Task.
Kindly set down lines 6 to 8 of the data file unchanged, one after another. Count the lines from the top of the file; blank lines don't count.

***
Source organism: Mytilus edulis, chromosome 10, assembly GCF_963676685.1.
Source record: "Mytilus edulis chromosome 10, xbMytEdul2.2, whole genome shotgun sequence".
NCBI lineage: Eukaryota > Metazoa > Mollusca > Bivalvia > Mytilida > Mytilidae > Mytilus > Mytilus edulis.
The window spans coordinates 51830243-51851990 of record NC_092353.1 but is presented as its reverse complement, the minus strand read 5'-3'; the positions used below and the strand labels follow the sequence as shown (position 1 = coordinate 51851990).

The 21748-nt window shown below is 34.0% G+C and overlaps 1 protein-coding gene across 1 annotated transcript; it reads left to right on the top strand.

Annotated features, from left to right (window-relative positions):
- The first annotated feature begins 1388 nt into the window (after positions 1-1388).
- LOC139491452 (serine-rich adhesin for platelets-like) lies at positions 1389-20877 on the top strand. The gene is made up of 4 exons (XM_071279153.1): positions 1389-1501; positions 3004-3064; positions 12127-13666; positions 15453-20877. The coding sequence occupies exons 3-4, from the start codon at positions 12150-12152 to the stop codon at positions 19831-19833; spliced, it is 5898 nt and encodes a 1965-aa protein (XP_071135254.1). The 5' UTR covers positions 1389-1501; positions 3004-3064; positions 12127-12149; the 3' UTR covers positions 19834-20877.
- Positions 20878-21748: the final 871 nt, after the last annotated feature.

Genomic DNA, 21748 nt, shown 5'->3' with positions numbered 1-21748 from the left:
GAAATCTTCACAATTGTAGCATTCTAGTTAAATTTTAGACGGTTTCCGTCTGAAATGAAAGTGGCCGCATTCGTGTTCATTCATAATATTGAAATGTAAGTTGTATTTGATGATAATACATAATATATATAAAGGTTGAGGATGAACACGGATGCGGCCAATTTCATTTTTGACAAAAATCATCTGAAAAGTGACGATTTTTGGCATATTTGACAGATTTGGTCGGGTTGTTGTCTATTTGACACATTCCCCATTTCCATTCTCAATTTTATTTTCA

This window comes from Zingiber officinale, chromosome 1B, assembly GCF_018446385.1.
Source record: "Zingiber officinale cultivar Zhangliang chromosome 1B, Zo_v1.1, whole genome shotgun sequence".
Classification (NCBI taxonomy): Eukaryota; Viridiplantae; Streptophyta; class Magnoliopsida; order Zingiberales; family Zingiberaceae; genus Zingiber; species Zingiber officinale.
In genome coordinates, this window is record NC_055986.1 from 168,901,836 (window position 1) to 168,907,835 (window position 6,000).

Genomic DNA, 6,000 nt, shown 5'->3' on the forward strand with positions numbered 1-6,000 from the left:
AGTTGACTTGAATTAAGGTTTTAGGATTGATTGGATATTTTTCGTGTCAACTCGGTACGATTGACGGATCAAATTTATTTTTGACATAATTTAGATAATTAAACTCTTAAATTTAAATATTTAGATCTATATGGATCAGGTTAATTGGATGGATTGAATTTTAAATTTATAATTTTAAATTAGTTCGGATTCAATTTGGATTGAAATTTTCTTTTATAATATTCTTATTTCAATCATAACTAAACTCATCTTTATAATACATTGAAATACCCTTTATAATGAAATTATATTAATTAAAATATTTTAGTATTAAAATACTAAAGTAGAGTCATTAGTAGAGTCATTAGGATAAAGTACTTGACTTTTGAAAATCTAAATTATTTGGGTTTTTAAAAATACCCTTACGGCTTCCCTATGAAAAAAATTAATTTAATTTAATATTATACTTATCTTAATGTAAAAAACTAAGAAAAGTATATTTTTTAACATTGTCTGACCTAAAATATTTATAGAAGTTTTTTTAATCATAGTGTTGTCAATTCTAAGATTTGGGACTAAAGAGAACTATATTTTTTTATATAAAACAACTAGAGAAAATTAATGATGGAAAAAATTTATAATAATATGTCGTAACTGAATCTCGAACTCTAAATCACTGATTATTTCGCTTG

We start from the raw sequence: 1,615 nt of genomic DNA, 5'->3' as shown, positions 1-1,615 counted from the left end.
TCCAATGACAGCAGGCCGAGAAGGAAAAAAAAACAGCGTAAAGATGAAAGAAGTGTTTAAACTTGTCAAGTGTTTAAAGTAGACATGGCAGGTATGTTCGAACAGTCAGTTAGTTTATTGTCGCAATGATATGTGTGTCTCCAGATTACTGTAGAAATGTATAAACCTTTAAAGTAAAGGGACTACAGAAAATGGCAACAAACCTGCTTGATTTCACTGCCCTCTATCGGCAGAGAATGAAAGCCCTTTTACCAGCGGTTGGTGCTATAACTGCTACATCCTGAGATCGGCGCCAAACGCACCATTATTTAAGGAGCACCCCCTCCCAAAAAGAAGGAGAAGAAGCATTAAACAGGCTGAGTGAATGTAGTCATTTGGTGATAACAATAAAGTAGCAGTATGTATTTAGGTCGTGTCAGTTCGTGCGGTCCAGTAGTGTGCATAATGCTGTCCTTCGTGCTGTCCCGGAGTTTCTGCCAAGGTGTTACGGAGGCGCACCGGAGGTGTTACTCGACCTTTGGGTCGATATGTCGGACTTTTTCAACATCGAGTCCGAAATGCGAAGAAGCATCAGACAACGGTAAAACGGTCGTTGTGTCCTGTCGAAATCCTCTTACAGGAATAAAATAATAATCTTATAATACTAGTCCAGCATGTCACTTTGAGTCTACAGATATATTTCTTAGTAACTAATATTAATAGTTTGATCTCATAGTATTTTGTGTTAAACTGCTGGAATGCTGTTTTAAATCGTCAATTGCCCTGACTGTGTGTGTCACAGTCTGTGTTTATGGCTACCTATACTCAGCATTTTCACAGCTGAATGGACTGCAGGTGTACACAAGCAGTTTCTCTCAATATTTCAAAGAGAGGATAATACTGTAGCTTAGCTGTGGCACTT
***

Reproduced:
Annotated features, from left to right (window-relative positions):
- The first annotated feature begins 1388 nt into the window (after positions 1-1388).
- LOC139491452 (serine-rich adhesin for platelets-like) lies at positions 1389-20877 on the top strand. The gene is made up of 4 exons (XM_071279153.1): positions 1389-1501; positions 3004-3064; positions 12127-13666; positions 15453-20877. The coding sequence occupies exons 3-4, from the start codon at positions 12150-12152 to the stop codon at positions 19831-19833; spliced, it is 5898 nt and encodes a 1965-aa protein (XP_071135254.1). The 5' UTR covers positions 1389-1501; positions 3004-3064; positions 12127-12149; the 3' UTR covers positions 19834-20877.